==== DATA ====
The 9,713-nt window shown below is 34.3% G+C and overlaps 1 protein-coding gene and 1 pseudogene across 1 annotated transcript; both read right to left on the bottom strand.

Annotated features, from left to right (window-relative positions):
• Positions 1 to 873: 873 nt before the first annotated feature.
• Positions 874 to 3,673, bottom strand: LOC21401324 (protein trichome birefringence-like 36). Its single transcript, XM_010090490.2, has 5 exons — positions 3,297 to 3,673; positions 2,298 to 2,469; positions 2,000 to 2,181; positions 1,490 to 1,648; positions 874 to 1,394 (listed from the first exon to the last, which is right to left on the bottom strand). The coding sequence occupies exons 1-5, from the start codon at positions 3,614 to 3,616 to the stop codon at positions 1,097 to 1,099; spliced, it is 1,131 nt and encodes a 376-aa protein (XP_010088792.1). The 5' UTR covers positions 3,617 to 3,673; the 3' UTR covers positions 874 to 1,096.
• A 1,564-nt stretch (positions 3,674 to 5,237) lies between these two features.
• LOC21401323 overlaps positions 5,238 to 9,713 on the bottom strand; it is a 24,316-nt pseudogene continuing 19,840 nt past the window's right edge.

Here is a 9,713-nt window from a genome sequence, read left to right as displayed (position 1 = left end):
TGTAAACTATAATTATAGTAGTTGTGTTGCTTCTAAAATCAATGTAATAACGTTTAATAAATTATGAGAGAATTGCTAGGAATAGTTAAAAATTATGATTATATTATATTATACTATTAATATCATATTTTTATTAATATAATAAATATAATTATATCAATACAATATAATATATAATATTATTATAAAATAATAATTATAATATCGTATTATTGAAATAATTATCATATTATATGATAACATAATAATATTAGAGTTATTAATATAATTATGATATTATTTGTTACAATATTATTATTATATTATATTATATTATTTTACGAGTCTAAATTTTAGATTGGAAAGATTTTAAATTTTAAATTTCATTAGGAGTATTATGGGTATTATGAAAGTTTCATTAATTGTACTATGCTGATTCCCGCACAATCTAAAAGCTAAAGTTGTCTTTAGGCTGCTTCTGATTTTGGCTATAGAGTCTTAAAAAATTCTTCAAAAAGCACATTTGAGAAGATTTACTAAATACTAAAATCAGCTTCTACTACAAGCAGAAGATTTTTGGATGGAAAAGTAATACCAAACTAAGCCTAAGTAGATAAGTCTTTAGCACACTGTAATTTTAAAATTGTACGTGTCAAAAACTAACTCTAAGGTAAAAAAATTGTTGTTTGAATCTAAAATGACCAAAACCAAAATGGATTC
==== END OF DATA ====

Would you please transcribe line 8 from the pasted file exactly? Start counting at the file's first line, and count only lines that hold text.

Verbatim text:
TGTAAACTATAATTATAGTAGTTGTGTTGCTTCTAAAATCAATGTAATAACGTTTAATAAATTATGAGAGAATTGCTAGGAATAGTTAAAAATTATGATTATATTATATTATACTATTAATATCATATTTTTATTAATATAATAAATATAATTATATCAATACAATATAATATATAATATTATTATAAAATAATAATTATAATATCGTATTATTGAAATAATTATCATATTATATGATAACATAATAATATTAGAGTTATTAATATAATTATGATATTATTTGTTACAATATTATTATTATATTATATTATATTATTTTACGAGTCTAAATTTTAGATTGGAAAGATTTTAAATTTTAAATTTCATTAGGAGTATTATGGGTATTATGAAAGTTTCATTAATTGTACTATGCTGATTCCCGCACAATCTAAAAGCTAAAGTTGTCTTTAGGCTGCTTCTGATTTTGGCTATAGAGTCTTAAAAAATTCTTCAAAAAGCACATTTGAGAAGATTTACTAAATACTAAAATCAGCTTCTACTACAAGCAGAAGATTTTTGGATGGAAAAGTAATACCAAACTAAGCCTAAGTAGATAAGTCTTTAGCACACTGTAATTTTAAAATTGTACGTGTCAAAAACTAACTCTAAGGTAAAAAAATTGTTGTTTGAATCTAAAATGACCAAAACCAAAATGGATTC